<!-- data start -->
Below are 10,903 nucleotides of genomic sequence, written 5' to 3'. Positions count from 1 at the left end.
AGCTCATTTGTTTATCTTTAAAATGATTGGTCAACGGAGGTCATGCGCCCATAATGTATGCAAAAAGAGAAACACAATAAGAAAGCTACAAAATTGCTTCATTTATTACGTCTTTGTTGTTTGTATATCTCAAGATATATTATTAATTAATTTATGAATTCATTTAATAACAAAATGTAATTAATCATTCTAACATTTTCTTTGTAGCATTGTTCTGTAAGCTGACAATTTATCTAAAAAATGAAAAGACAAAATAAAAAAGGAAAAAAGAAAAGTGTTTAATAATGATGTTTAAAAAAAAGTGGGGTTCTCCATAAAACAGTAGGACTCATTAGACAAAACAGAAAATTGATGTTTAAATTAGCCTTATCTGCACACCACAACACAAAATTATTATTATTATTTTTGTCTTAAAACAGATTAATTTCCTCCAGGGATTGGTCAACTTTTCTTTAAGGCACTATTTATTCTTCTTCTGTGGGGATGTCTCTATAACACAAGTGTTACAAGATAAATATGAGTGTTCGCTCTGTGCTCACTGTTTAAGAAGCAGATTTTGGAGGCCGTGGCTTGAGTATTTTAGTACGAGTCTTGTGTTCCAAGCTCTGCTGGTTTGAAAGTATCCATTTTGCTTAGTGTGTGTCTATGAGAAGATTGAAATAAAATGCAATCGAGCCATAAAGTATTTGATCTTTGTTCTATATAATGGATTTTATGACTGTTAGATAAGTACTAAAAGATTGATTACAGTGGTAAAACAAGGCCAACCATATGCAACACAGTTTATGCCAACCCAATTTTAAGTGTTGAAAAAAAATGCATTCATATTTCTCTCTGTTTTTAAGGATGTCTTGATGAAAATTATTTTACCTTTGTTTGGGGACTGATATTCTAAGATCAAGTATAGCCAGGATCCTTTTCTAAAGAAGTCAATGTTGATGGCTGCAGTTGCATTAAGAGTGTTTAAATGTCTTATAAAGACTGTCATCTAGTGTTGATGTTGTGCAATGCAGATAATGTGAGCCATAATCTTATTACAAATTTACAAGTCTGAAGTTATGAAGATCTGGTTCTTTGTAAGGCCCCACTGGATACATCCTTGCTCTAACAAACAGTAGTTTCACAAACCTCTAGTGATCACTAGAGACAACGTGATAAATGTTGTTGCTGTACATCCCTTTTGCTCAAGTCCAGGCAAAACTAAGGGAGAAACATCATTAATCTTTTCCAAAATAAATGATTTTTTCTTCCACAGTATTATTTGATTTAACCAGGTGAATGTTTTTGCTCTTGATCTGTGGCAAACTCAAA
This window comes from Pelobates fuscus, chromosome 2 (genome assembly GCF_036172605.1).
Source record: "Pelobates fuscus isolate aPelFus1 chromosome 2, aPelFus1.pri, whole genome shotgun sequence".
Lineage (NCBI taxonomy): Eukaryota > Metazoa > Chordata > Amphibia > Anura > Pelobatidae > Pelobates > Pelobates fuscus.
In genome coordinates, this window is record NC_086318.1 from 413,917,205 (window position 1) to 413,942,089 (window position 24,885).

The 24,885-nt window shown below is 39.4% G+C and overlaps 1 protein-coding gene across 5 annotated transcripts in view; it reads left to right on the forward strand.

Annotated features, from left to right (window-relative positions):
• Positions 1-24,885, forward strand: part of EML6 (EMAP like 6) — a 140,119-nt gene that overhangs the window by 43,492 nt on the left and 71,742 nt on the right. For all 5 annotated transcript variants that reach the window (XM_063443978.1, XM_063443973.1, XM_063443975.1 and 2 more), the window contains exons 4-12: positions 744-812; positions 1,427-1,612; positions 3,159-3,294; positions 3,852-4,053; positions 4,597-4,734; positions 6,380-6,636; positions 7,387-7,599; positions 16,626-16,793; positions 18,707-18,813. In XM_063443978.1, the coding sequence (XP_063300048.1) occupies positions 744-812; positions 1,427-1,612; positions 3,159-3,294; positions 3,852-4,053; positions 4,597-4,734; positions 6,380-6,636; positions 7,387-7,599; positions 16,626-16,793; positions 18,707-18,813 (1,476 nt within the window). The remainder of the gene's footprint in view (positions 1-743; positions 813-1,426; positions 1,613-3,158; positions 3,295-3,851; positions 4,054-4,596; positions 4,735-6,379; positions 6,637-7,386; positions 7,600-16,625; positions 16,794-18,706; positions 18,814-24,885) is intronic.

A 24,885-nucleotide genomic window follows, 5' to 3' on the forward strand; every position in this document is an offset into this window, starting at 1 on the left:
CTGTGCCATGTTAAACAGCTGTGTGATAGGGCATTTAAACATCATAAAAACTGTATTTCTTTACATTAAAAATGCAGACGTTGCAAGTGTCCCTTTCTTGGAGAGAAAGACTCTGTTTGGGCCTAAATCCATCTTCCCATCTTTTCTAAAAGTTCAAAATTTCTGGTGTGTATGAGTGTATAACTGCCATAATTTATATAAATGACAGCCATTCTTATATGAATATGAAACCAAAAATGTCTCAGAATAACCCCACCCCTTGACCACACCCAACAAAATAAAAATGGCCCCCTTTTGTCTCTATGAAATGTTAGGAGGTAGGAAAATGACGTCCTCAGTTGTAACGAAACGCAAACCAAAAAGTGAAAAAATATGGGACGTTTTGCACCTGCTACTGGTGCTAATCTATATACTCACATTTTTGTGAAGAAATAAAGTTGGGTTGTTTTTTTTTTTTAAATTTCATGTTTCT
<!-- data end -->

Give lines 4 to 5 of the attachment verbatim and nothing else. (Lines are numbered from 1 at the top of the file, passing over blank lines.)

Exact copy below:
Source record: "Pelobates fuscus isolate aPelFus1 chromosome 2, aPelFus1.pri, whole genome shotgun sequence".
Lineage (NCBI taxonomy): Eukaryota > Metazoa > Chordata > Amphibia > Anura > Pelobatidae > Pelobates > Pelobates fuscus.